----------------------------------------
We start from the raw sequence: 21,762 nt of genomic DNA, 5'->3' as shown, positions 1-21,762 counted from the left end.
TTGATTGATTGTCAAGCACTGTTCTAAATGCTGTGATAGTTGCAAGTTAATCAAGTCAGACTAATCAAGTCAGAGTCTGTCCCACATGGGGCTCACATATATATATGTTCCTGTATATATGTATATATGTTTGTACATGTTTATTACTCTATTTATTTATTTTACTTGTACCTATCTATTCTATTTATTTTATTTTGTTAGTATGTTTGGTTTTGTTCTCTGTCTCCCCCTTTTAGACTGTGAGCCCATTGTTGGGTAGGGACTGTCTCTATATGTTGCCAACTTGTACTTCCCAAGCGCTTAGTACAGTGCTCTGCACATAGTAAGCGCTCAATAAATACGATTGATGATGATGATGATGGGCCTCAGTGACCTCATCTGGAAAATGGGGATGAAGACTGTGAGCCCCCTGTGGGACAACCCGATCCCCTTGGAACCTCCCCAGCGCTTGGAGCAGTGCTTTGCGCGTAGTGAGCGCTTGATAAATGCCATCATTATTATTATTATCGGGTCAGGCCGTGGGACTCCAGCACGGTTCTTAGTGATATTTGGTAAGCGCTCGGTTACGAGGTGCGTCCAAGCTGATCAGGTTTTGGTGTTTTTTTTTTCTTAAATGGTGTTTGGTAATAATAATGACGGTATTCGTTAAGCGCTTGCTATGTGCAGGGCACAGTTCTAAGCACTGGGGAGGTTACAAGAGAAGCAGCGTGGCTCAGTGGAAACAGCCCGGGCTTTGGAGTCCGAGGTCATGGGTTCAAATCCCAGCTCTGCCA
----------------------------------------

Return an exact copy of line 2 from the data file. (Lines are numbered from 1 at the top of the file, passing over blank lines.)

TTGATTGATTGTCAAGCACTGTTCTAAATGCTGTGATAGTTGCAAGTTAATCAAGTCAGACTAATCAAGTCAGAGTCTGTCCCACATGGGGCTCACATATATATATGTTCCTGTATATATGTATATATGTTTGTACATGTTTATTACTCTATTTATTTATTTTACTTGTACCTATCTATTCTATTTATTTTATTTTGTTAGTATGTTTGGTTTTGTTCTCTGTCTCCCCCTTTTAGACTGTGAGCCCATTGTTGGGTAGGGACTGTCTCTATATGTTGCCAACTTGTACTTCCCAAGCGCTTAGTACAGTGCTCTGCACATAGTAAGCGCTCAATAAATACGATTGATGATGATGATGATGGGCCTCAGTGACCTCATCTGGAAAATGGGGATGAAGACTGTGAGCCCCCTGTGGGACAACCCGATCCCCTTGGAACCTCCCCAGCGCTTGGAGCAGTGCTTTGCGCGTAGTGAGCGCTTGATAAATGCCATCATTATTATTATTATCGGGTCAGGCCGTGGGACTCCAGCACGGTTCTTAGTGATATTTGGTAAGCGCTCGGTTACGAGGTGCGTCCAAGCTGATCAGGTTTTGGTGTTTTTTTTTTCTTAAATGGTGTTTGGTAATAATAATGACGGTATTCGTTAAGCGCTTGCTATGTGCAGGGCACAGTTCTAAGCACTGGGGAGGTTACAAGAGAAGCAGCGTGGCTCAGTGGAAACAGCCCGGGCTTTGGAGTCCGAGGTCATGGGTTCAAATCCCAGCTCTGCCA